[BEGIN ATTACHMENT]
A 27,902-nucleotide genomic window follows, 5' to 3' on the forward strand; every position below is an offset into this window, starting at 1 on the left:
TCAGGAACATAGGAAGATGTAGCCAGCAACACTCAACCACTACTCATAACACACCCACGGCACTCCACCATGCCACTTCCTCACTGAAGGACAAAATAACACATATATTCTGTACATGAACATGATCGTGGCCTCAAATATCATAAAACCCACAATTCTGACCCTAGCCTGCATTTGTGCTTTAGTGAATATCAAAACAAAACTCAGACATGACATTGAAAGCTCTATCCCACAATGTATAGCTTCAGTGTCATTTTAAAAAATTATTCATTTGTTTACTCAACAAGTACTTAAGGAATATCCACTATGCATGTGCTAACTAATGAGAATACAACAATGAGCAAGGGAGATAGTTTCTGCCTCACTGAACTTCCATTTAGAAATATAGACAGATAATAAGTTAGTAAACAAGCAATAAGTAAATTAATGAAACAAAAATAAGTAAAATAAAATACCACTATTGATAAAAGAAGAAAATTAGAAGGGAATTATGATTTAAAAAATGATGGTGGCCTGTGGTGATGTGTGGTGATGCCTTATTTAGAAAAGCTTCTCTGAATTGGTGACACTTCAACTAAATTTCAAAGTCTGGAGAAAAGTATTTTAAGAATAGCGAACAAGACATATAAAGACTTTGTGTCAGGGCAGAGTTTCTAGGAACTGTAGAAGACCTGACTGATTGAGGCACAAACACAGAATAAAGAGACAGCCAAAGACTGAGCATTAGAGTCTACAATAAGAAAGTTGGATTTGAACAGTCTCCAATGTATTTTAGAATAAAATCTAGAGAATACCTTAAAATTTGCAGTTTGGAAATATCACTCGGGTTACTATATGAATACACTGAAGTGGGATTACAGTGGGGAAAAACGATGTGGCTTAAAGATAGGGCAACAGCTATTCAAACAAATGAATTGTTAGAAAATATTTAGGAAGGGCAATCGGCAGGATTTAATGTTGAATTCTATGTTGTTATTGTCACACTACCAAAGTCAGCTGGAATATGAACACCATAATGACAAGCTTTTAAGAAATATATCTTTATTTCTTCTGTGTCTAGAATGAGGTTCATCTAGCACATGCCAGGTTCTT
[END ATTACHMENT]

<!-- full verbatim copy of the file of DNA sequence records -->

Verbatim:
A 27,902-nucleotide genomic window follows, 5' to 3' on the forward strand; every position below is an offset into this window, starting at 1 on the left:
TCAGGAACATAGGAAGATGTAGCCAGCAACACTCAACCACTACTCATAACACACCCACGGCACTCCACCATGCCACTTCCTCACTGAAGGACAAAATAACACATATATTCTGTACATGAACATGATCGTGGCCTCAAATATCATAAAACCCACAATTCTGACCCTAGCCTGCATTTGTGCTTTAGTGAATATCAAAACAAAACTCAGACATGACATTGAAAGCTCTATCCCACAATGTATAGCTTCAGTGTCATTTTAAAAAATTATTCATTTGTTTACTCAACAAGTACTTAAGGAATATCCACTATGCATGTGCTAACTAATGAGAATACAACAATGAGCAAGGGAGATAGTTTCTGCCTCACTGAACTTCCATTTAGAAATATAGACAGATAATAAGTTAGTAAACAAGCAATAAGTAAATTAATGAAACAAAAATAAGTAAAATAAAATACCACTATTGATAAAAGAAGAAAATTAGAAGGGAATTATGATTTAAAAAATGATGGTGGCCTGTGGTGATGTGTGGTGATGCCTTATTTAGAAAAGCTTCTCTGAATTGGTGACACTTCAACTAAATTTCAAAGTCTGGAGAAAAGTATTTTAAGAATAGCGAACAAGACATATAAAGACTTTGTGTCAGGGCAGAGTTTCTAGGAACTGTAGAAGACCTGACTGATTGAGGCACAAACACAGAATAAAGAGACAGCCAAAGACTGAGCATTAGAGTCTACAATAAGAAAGTTGGATTTGAACAGTCTCCAATGTATTTTAGAATAAAATCTAGAGAATACCTTAAAATTTGCAGTTTGGAAATATCACTCGGGTTACTATATGAATACACTGAAGTGGGATTACAGTGGGGAAAAACGATGTGGCTTAAAGATAGGGCAACAGCTATTCAAACAAATGAATTGTTAGAAAATATTTAGGAAGGGCAATCGGCAGGATTTAATGTTGAATTCTATGTTGTTATTGTCACACTACCAAAGTCAGCTGGAATATGAACACCATAATGACAAGCTTTTAAGAAATATATCTTTATTTCTTCTGTGTCTAGAATGAGGTTCATCTAGCACATGCCAGGTTCTT